India: WCD ministry undecided on child abduction meet in Hague


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A meeting called by the Women and Child Development (WCD) ministry on Friday to consider whether India should be a signatory to the Hague convention on civil aspects of international child abduction remained inconclusive.

Signing the treaty will make inter-parental child abduction an offence punishable with one-year jail.

WCD minister Maneka Gandhi who chaired the meeting, however, said that a model legislation to safeguard not only the interests of the child but also of the parents, especially women, must be developed, irrespective of whether India signs the treaty or not.

The ministry had earlier refused to join the treaty saying it was against the interest of women. Some 90 countries have signed the Hague convention that protects children under the age of 16 from “wrongful removal or retention” by a parent and ensures “their prompt return to the state of their habitual residence”.

Following over an hour long discussion with all stakeholders, including officials from home and foreign affairs ministry, high court judges, affected parents among others, the WCD ministry has now asked the Chandigarh Judicial Academy and NRI Commission of Punjab to examine in detail the legal issues involved by taking all viewpoints into account, including those of suffering women. They will have to submit their report within four months.

“They will give recommendations as to how the problems of parents and children involved in such situations can be addressed. They will also study the draft Protection of Children (Inter-Country Removal and Retention) Bill, 2016 prepared by the ministry,” said a senior WCD ministry official.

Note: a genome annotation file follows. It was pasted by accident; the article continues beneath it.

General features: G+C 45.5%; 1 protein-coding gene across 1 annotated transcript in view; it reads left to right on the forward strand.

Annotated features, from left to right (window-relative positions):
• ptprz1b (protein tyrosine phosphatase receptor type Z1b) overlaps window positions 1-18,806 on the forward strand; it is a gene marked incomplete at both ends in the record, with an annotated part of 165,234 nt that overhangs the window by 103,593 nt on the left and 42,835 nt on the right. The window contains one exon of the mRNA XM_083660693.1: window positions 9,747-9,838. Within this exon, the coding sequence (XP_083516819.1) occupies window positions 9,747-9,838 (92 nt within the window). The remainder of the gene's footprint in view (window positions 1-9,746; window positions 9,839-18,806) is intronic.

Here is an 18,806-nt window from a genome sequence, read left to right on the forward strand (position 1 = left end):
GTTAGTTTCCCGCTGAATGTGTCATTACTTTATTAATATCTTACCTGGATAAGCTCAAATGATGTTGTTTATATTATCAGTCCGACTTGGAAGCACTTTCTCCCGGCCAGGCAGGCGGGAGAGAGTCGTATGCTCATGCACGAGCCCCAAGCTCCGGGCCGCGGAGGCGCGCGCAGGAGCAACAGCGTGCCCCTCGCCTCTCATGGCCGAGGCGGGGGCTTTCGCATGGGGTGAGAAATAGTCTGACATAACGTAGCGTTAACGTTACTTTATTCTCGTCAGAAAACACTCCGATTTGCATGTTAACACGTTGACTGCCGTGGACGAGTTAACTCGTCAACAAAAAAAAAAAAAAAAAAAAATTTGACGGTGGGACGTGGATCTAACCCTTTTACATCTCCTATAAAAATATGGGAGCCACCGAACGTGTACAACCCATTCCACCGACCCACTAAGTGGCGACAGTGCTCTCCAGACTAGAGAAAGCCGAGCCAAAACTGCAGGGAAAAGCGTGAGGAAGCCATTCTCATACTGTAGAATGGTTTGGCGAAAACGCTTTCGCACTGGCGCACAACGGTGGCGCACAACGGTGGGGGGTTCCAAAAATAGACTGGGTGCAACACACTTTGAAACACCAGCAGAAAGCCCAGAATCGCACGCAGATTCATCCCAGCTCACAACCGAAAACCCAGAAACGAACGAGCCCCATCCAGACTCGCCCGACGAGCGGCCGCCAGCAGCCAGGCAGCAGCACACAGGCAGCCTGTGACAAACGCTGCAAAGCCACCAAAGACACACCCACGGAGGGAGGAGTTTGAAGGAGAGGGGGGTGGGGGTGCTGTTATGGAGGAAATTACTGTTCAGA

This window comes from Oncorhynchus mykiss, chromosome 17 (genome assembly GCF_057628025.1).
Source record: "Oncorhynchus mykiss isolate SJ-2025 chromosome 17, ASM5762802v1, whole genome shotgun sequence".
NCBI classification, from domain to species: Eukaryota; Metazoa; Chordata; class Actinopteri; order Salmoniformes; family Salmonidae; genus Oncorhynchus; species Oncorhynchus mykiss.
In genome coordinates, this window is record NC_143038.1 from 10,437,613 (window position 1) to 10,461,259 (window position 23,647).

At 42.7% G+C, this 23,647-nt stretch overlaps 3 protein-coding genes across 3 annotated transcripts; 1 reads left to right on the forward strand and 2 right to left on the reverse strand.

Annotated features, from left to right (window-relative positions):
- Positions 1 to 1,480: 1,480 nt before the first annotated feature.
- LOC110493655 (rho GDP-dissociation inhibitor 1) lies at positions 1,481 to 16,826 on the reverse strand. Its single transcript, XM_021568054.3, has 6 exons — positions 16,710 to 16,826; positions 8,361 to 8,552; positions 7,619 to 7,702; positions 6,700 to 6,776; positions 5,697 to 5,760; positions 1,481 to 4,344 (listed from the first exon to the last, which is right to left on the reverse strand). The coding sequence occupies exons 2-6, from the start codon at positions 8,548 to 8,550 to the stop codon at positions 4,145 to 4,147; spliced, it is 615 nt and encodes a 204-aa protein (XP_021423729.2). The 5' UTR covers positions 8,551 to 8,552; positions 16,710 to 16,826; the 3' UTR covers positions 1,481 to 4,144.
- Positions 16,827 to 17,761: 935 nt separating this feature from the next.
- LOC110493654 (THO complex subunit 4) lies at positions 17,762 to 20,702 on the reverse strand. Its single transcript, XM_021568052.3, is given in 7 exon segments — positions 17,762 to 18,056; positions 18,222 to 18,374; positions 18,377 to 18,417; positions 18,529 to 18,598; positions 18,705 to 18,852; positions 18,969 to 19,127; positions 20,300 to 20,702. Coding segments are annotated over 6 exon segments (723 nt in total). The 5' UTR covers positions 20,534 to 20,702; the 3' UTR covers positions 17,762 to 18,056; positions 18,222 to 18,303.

Gandhi said that a large number of women married to Indians abroad are compelled to return to India with their children when they undergo violence in their marriages.

Expressing concern at the difficulties being faced by the affected parent, whether men or women and their children as a result of breakdown of marriages abroad, Gandhi said that a mechanism needed to be developed to address the plight of such parents.

Ministry officials said that the women who had suffered from violence in marriages abroad far exceed men. Last year, the ministry was nudged into drafting the civil aspects of international child abduction bill by the Punjab and Haryana high court and law commission. But the bill is yet to get the cabinet nod.

There has been a steady rise in parental abductions as more and more Indians go abroad to work or study. Children often bear the brunt of their parents’ marital disputes and are often forced to return to India by one of the quarreling parents. In most cases, it is the mother who returns with the child.

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